AP Calculus BC Scoring Guidelines The College Board The College Board is a noforprofi membership associaion whose mission is o connec sudens o college success and opporuniy. Founded in, he College Board
More informationAP Calculus AB 2010 Scoring Guidelines
AP Calculus AB 1 Scoring Guidelines The College Board The College Board is a noforprofi membership associaion whose mission is o connec sudens o college success and opporuniy. Founded in 1, he College
More informationDifferential Equations. Solving for Impulse Response. Linear systems are often described using differential equations.
Differenial Equaions Linear sysems are ofen described using differenial equaions. For example: d 2 y d 2 + 5dy + 6y f() d where f() is he inpu o he sysem and y() is he oupu. We know how o solve for y given
More informationDifferential Equations in Finance and Life Insurance
Differenial Equaions in Finance and Life Insurance Mogens Seffensen 1 Inroducion The mahemaics of finance and he mahemaics of life insurance were always inersecing. Life insurance conracs specify an exchange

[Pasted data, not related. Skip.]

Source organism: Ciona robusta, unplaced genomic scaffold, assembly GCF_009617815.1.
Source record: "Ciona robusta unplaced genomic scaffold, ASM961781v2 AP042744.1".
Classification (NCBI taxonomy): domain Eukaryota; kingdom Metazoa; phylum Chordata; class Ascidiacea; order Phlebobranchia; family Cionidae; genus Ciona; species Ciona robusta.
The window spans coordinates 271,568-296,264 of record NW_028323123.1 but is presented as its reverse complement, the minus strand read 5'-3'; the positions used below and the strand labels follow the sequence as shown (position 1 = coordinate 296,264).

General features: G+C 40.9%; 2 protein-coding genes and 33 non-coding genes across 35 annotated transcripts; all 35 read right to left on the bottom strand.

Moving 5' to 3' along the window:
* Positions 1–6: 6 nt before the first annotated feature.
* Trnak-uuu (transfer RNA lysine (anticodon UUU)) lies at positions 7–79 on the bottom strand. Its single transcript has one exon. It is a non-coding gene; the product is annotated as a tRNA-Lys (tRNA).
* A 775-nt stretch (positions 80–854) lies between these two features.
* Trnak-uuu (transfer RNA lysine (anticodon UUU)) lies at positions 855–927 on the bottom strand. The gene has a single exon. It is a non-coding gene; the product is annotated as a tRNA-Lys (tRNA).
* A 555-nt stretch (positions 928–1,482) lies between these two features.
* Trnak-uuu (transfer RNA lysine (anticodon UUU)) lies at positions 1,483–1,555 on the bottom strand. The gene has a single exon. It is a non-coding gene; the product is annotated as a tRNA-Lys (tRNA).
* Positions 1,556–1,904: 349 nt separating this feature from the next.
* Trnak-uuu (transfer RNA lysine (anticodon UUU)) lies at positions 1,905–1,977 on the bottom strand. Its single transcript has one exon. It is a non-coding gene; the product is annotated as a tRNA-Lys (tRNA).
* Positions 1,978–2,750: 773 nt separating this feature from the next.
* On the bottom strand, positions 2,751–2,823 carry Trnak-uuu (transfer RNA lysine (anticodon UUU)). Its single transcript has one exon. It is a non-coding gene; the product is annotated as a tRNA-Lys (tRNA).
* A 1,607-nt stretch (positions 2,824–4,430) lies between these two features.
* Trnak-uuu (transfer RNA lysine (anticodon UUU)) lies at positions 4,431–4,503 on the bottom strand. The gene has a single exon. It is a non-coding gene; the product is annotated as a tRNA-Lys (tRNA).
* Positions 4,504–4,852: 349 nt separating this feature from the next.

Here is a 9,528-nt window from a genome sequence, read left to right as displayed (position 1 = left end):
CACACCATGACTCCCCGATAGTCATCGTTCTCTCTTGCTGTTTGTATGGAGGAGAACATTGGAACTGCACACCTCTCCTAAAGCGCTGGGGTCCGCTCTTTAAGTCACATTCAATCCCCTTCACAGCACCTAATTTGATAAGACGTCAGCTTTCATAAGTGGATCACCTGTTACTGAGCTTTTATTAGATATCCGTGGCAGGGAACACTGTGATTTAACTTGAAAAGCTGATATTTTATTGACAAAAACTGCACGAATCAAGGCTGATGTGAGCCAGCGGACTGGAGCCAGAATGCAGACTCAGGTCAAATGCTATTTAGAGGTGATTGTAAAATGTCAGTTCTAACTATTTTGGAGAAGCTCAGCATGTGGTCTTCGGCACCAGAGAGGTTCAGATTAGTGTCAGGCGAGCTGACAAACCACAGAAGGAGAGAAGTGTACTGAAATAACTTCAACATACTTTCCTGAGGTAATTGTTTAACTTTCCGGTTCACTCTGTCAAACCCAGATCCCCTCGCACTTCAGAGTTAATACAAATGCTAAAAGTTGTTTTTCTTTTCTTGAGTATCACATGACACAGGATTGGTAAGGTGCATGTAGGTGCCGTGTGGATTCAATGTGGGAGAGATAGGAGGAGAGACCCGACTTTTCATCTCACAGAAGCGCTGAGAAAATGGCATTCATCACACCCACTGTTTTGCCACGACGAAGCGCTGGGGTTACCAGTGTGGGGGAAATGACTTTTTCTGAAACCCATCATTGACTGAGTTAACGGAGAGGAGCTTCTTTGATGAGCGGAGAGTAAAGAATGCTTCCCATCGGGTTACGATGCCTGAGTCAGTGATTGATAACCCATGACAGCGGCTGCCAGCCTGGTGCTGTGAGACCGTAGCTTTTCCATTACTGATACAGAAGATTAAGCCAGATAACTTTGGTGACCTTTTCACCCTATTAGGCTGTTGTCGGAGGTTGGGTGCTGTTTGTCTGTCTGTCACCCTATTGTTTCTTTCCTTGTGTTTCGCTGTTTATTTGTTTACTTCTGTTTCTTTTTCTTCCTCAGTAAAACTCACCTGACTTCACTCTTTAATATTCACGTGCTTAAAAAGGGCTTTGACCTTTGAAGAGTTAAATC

More informationAP Calculus AB 2013 Scoring Guidelines
AP Calculus AB 1 Scoring Guidelines The College Board The College Board is a missiondriven noforprofi organizaion ha connecs sudens o college success and opporuniy. Founded in 19, he College Board was
More informationDifferential Equations and Linear Superposition
Differenial Equaions and Linear Superposiion Basic Idea: Provide soluion in closed form Like Inegraion, no general soluions in closed form Order of equaion: highes derivaive in equaion e.g. dy d dy 2 y
More informationT ϕ t ds t + ψ t db t,
16 PRICING II: MARTINGALE PRICING 2. Lecure II: Pricing European Derivaives 2.1. The fundamenal pricing formula for European derivaives. We coninue working wihin he Black and Scholes model inroduced in